Kulani Nkuna
4 minute read
4 Dec 2013
6:00 am

Mzansi Fela Comedy Festival rounds off the years

Kulani Nkuna

Every year, before Johannesburg and Pretoria become ghost towns, The Mzansi Fela Festival at the South African State Theatre puts the year in perspective with a varied artistic programme.

THE DON. Kedibone Mulaudzi will host the Mzansi Fela Comedy Festival at the State Theatre.

The festival presents music, theatre, dance, comedy and poetry. Launched in 2007, it seems to have captured the imagination and has become an integral part of the arts calendar, feeding the appetites of city folks who still want to take in a last run of entertainment before heading back home to enjoy quiet rural revelry over Christmas.

While musical performances will be at the centre of the event, mainstream theatre performances include old and new works such as The Testament of Mary, the South African version of the Tony nominated Broadway show produced by Yellow Bunny Productions; Peter Morolong by Tshwane’s much-loved veteran Themba Ka Nyathi; and a production from Witbank featuring senior citizens and titled Gugothandayo. Musical highlights include The Soil sharing the Opera stage with The Muffinz on December 6, followed by The Parlotones on December 12.

HEADLINER. Siya B will be the main act at the Mzansi Fela Comedy Festival. Pictures: Supplied.

HEADLINER. Siya B will be the main act at the Mzansi Fela Comedy Festival. Pictures: Supplied.

Festive season favourites Khuli Chana and MiCasa will take over on December 13. Lira takes to the stage on December 14, followed later on the same night, by a DJ’s Night featuring Black Coffee, DJ Guru and DJ Dino.

The joker in the pack will certainly be the Mzansi Fela Comedy segment of the festival. Siya B will headline alongside seasoned practitioners Kedibone Mulaudzi, Chris Mapane, Tol Ass Mo, Warren Robertson and Richeleu Beanuor.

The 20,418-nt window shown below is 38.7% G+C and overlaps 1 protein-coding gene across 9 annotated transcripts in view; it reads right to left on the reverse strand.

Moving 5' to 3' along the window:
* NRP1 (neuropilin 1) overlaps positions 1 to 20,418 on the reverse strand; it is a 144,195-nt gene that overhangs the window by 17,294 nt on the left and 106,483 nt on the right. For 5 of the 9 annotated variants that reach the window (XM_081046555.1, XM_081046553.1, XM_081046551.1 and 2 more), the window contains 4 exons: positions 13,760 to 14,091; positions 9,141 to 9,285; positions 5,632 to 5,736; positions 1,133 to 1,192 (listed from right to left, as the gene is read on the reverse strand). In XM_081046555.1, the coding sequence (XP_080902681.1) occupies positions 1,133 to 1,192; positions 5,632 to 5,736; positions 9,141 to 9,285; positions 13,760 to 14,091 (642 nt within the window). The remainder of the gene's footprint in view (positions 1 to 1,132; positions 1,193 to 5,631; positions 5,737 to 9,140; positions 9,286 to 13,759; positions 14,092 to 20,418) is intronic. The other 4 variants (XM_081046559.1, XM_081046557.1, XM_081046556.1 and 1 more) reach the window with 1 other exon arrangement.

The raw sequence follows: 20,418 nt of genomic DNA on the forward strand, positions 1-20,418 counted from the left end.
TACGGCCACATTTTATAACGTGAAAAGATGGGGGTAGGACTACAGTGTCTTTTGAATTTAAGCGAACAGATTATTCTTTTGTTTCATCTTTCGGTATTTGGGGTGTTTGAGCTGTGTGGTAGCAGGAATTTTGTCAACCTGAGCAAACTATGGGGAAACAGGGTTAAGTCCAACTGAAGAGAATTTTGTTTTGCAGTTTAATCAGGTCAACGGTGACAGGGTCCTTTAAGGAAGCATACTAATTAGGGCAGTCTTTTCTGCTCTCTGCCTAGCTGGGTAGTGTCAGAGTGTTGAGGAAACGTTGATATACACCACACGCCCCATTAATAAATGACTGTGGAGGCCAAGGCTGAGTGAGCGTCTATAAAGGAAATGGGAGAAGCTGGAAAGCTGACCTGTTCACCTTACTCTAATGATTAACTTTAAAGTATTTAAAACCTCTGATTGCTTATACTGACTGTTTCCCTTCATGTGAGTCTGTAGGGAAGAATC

Given their peculiar perspective on everyday shenanigans, the funnymen are rather wary of the financial misdeeds that overly ambitious people will partake in in the festive season.

Loan sharks are sharpening their teeth in anticipation of a massacre when January comes around.

“Please guys, lets avoid the loan sharks in January ne,” cautions Mulaudzi, who is also the producer of the comedy night.

“Let us save money because January is not fun. We need to be careful because tough times will surely trouble us at the beginning of the year.”

FRESH. Chris Mapane  will thrill the audience  with new material.

FRESH. Chris Mapane will thrill the audience with new material.

Mapane has a different take altogether and is indifferent to the spending habits of South Africans during December.

“I say that people should spend their money during the festive season because it really does not make a difference,” he says.

“I have realised that whether or not you save or spend you will get the same result at the end of the day.

“It does not really matter because money will disappear either way. Even if you buy small things money will disappear either way.

“So spend money in this time, but on things that you can see when January comes. Not on little things you won’t see when January comes.”

Mapane will be returning to the obscure small town of Viljoenskroon in the Free State during the festive season and has sage advice for people returning to the various townships and rural areas.

“People must spend more time with their families around this time,” Mapane says.

“You will find that people go home, but they spend most of their time on the streets instead of being at home with their families.”

Mulaudzi concurs, speaking of habits that befall wives and serious girlfriends this time of year.

“Every year there are those guys who disappear for days on end with their cellphones switched off only to emerge at a later stage after a long bender,” says Mulaudzi.

“Please guys, let’s not do that this year. Don’t drink and drive. And use condoms.”

On the comedy stage, both Mapane and Mulaudzi will regale the Pretoria audience with new material designed to entertain the capital city’s loyal comedy crowd.

“I want to end the year off with a bang,” exclaims Mulaudzi.

“I will have new material that

I have written in the last couple

of months. I am at a stage of

my career where it is easier to come up with new material.

“My observations of late have been interesting, as I discovered during my last trip to the police station. I realised that those guys who

sit there certifying documents are rather angry.

“They get irritated at the smallest things because they joined the force to see some action, yet they are stuck behind a desk stamping stuff.

“If people come in and say that they want to ‘satisfy’ documents instead of ‘certify’ they lose their mind. Those are some of the stories that I will be sharing with people at the comedy festival.”